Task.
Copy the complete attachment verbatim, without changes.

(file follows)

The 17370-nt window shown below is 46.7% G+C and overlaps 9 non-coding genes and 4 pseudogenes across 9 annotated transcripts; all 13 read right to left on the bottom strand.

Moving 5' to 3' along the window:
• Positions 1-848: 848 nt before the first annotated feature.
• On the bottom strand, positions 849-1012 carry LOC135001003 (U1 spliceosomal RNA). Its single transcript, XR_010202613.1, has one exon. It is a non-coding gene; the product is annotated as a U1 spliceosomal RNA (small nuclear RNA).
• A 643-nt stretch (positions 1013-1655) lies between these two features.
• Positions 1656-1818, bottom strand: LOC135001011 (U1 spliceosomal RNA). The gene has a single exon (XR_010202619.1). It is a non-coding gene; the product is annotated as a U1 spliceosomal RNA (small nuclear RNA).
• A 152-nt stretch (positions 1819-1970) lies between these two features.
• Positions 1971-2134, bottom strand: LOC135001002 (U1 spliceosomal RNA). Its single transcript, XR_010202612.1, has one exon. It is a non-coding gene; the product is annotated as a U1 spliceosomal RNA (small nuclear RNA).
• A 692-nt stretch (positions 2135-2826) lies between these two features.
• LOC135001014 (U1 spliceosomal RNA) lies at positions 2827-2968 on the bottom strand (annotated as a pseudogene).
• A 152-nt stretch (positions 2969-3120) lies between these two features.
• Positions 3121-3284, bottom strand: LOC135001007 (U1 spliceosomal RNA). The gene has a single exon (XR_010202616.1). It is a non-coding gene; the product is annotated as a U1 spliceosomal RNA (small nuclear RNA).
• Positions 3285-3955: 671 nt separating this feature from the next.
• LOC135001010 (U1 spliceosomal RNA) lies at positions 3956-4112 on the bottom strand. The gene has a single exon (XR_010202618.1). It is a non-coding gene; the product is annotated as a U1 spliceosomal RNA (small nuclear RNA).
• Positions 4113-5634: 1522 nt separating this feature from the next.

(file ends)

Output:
The 17370-nt window shown below is 46.7% G+C and overlaps 9 non-coding genes and 4 pseudogenes across 9 annotated transcripts; all 13 read right to left on the bottom strand.

Moving 5' to 3' along the window:
• Positions 1-848: 848 nt before the first annotated feature.
• On the bottom strand, positions 849-1012 carry LOC135001003 (U1 spliceosomal RNA). Its single transcript, XR_010202613.1, has one exon. It is a non-coding gene; the product is annotated as a U1 spliceosomal RNA (small nuclear RNA).
• A 643-nt stretch (positions 1013-1655) lies between these two features.
• Positions 1656-1818, bottom strand: LOC135001011 (U1 spliceosomal RNA). The gene has a single exon (XR_010202619.1). It is a non-coding gene; the product is annotated as a U1 spliceosomal RNA (small nuclear RNA).
• A 152-nt stretch (positions 1819-1970) lies between these two features.
• Positions 1971-2134, bottom strand: LOC135001002 (U1 spliceosomal RNA). Its single transcript, XR_010202612.1, has one exon. It is a non-coding gene; the product is annotated as a U1 spliceosomal RNA (small nuclear RNA).
• A 692-nt stretch (positions 2135-2826) lies between these two features.
• LOC135001014 (U1 spliceosomal RNA) lies at positions 2827-2968 on the bottom strand (annotated as a pseudogene).
• A 152-nt stretch (positions 2969-3120) lies between these two features.
• Positions 3121-3284, bottom strand: LOC135001007 (U1 spliceosomal RNA). The gene has a single exon (XR_010202616.1). It is a non-coding gene; the product is annotated as a U1 spliceosomal RNA (small nuclear RNA).
• Positions 3285-3955: 671 nt separating this feature from the next.
• LOC135001010 (U1 spliceosomal RNA) lies at positions 3956-4112 on the bottom strand. The gene has a single exon (XR_010202618.1). It is a non-coding gene; the product is annotated as a U1 spliceosomal RNA (small nuclear RNA).
• Positions 4113-5634: 1522 nt separating this feature from the next.